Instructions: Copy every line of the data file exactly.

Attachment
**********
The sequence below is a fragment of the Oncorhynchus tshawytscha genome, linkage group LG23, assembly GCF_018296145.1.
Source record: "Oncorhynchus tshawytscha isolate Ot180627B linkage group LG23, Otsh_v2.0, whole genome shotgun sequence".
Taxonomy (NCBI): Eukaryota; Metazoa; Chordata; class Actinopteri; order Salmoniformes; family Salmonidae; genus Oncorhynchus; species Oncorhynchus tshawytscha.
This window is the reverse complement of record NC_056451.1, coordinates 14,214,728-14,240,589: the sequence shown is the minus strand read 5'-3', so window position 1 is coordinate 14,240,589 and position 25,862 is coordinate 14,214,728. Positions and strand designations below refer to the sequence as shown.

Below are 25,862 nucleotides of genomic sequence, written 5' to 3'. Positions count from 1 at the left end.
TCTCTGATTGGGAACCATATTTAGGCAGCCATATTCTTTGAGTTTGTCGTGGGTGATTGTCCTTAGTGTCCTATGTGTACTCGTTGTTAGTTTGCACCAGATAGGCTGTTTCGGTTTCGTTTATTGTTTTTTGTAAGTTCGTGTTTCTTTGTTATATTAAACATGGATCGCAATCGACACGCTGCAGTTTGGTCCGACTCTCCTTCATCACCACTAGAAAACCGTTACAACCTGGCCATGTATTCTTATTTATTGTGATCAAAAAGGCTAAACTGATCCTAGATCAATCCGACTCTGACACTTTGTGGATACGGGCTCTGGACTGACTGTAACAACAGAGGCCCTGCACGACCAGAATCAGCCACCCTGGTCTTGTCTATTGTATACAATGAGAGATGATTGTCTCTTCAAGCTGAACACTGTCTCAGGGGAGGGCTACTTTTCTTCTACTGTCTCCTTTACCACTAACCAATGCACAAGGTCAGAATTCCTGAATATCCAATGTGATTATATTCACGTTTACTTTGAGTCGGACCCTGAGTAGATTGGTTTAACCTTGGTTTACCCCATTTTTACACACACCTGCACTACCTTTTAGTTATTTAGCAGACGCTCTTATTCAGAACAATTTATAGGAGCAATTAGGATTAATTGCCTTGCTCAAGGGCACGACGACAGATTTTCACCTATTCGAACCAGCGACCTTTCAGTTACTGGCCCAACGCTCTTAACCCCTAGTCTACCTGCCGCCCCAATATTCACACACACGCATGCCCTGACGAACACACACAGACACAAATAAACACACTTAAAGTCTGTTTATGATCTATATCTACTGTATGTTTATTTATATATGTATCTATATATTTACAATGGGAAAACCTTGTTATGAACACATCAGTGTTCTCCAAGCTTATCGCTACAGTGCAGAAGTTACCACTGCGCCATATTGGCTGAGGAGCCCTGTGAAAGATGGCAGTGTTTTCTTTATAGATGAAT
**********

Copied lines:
The sequence below is a fragment of the Oncorhynchus tshawytscha genome, linkage group LG23, assembly GCF_018296145.1.
Source record: "Oncorhynchus tshawytscha isolate Ot180627B linkage group LG23, Otsh_v2.0, whole genome shotgun sequence".
Taxonomy (NCBI): Eukaryota; Metazoa; Chordata; class Actinopteri; order Salmoniformes; family Salmonidae; genus Oncorhynchus; species Oncorhynchus tshawytscha.
This window is the reverse complement of record NC_056451.1, coordinates 14,214,728-14,240,589: the sequence shown is the minus strand read 5'-3', so window position 1 is coordinate 14,240,589 and position 25,862 is coordinate 14,214,728. Positions and strand designations below refer to the sequence as shown.

Below are 25,862 nucleotides of genomic sequence, written 5' to 3'. Positions count from 1 at the left end.
TCTCTGATTGGGAACCATATTTAGGCAGCCATATTCTTTGAGTTTGTCGTGGGTGATTGTCCTTAGTGTCCTATGTGTACTCGTTGTTAGTTTGCACCAGATAGGCTGTTTCGGTTTCGTTTATTGTTTTTTGTAAGTTCGTGTTTCTTTGTTATATTAAACATGGATCGCAATCGACACGCTGCAGTTTGGTCCGACTCTCCTTCATCACCACTAGAAAACCGTTACAACCTGGCCATGTATTCTTATTTATTGTGATCAAAAAGGCTAAACTGATCCTAGATCAATCCGACTCTGACACTTTGTGGATACGGGCTCTGGACTGACTGTAACAACAGAGGCCCTGCACGACCAGAATCAGCCACCCTGGTCTTGTCTATTGTATACAATGAGAGATGATTGTCTCTTCAAGCTGAACACTGTCTCAGGGGAGGGCTACTTTTCTTCTACTGTCTCCTTTACCACTAACCAATGCACAAGGTCAGAATTCCTGAATATCCAATGTGATTATATTCACGTTTACTTTGAGTCGGACCCTGAGTAGATTGGTTTAACCTTGGTTTACCCCATTTTTACACACACCTGCACTACCTTTTAGTTATTTAGCAGACGCTCTTATTCAGAACAATTTATAGGAGCAATTAGGATTAATTGCCTTGCTCAAGGGCACGACGACAGATTTTCACCTATTCGAACCAGCGACCTTTCAGTTACTGGCCCAACGCTCTTAACCCCTAGTCTACCTGCCGCCCCAATATTCACACACACGCATGCCCTGACGAACACACACAGACACAAATAAACACACTTAAAGTCTGTTTATGATCTATATCTACTGTATGTTTATTTATATATGTATCTATATATTTACAATGGGAAAACCTTGTTATGAACACATCAGTGTTCTCCAAGCTTATCGCTACAGTGCAGAAGTTACCACTGCGCCATATTGGCTGAGGAGCCCTGTGAAAGATGGCAGTGTTTTCTTTATAGATGAAT